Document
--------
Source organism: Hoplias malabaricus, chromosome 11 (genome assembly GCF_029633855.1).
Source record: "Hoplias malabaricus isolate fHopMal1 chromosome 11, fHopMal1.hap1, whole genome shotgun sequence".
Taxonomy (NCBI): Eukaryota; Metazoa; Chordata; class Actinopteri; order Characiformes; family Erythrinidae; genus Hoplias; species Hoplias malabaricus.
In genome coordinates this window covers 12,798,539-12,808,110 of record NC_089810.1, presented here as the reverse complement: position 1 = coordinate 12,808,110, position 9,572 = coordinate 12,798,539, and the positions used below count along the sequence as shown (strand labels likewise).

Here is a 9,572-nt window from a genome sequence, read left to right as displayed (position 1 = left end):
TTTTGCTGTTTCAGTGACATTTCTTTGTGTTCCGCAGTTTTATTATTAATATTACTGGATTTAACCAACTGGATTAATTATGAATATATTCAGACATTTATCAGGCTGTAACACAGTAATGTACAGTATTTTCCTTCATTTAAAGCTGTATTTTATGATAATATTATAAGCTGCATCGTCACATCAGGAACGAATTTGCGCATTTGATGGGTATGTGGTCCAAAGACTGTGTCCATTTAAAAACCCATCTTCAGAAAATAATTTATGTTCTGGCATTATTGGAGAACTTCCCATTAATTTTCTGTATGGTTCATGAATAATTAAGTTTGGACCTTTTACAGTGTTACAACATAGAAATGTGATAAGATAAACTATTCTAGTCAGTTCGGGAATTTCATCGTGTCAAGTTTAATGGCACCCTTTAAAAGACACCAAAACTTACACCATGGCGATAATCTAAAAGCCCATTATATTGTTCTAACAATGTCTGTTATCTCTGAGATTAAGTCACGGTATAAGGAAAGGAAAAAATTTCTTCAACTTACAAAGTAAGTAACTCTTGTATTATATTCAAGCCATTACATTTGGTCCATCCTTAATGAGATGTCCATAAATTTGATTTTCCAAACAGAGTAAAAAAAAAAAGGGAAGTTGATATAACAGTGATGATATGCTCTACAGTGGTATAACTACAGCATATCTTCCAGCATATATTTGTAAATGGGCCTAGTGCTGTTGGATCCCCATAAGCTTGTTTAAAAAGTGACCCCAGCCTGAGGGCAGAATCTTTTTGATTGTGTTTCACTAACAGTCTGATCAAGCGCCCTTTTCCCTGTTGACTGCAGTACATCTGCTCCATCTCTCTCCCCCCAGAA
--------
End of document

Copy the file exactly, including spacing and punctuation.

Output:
Source organism: Hoplias malabaricus, chromosome 11 (genome assembly GCF_029633855.1).
Source record: "Hoplias malabaricus isolate fHopMal1 chromosome 11, fHopMal1.hap1, whole genome shotgun sequence".
Taxonomy (NCBI): Eukaryota; Metazoa; Chordata; class Actinopteri; order Characiformes; family Erythrinidae; genus Hoplias; species Hoplias malabaricus.
In genome coordinates this window covers 12,798,539-12,808,110 of record NC_089810.1, presented here as the reverse complement: position 1 = coordinate 12,808,110, position 9,572 = coordinate 12,798,539, and the positions used below count along the sequence as shown (strand labels likewise).

Here is a 9,572-nt window from a genome sequence, read left to right as displayed (position 1 = left end):
TTTTGCTGTTTCAGTGACATTTCTTTGTGTTCCGCAGTTTTATTATTAATATTACTGGATTTAACCAACTGGATTAATTATGAATATATTCAGACATTTATCAGGCTGTAACACAGTAATGTACAGTATTTTCCTTCATTTAAAGCTGTATTTTATGATAATATTATAAGCTGCATCGTCACATCAGGAACGAATTTGCGCATTTGATGGGTATGTGGTCCAAAGACTGTGTCCATTTAAAAACCCATCTTCAGAAAATAATTTATGTTCTGGCATTATTGGAGAACTTCCCATTAATTTTCTGTATGGTTCATGAATAATTAAGTTTGGACCTTTTACAGTGTTACAACATAGAAATGTGATAAGATAAACTATTCTAGTCAGTTCGGGAATTTCATCGTGTCAAGTTTAATGGCACCCTTTAAAAGACACCAAAACTTACACCATGGCGATAATCTAAAAGCCCATTATATTGTTCTAACAATGTCTGTTATCTCTGAGATTAAGTCACGGTATAAGGAAAGGAAAAAATTTCTTCAACTTACAAAGTAAGTAACTCTTGTATTATATTCAAGCCATTACATTTGGTCCATCCTTAATGAGATGTCCATAAATTTGATTTTCCAAACAGAGTAAAAAAAAAAAGGGAAGTTGATATAACAGTGATGATATGCTCTACAGTGGTATAACTACAGCATATCTTCCAGCATATATTTGTAAATGGGCCTAGTGCTGTTGGATCCCCATAAGCTTGTTTAAAAAGTGACCCCAGCCTGAGGGCAGAATCTTTTTGATTGTGTTTCACTAACAGTCTGATCAAGCGCCCTTTTCCCTGTTGACTGCAGTACATCTGCTCCATCTCTCTCCCCCCAGAA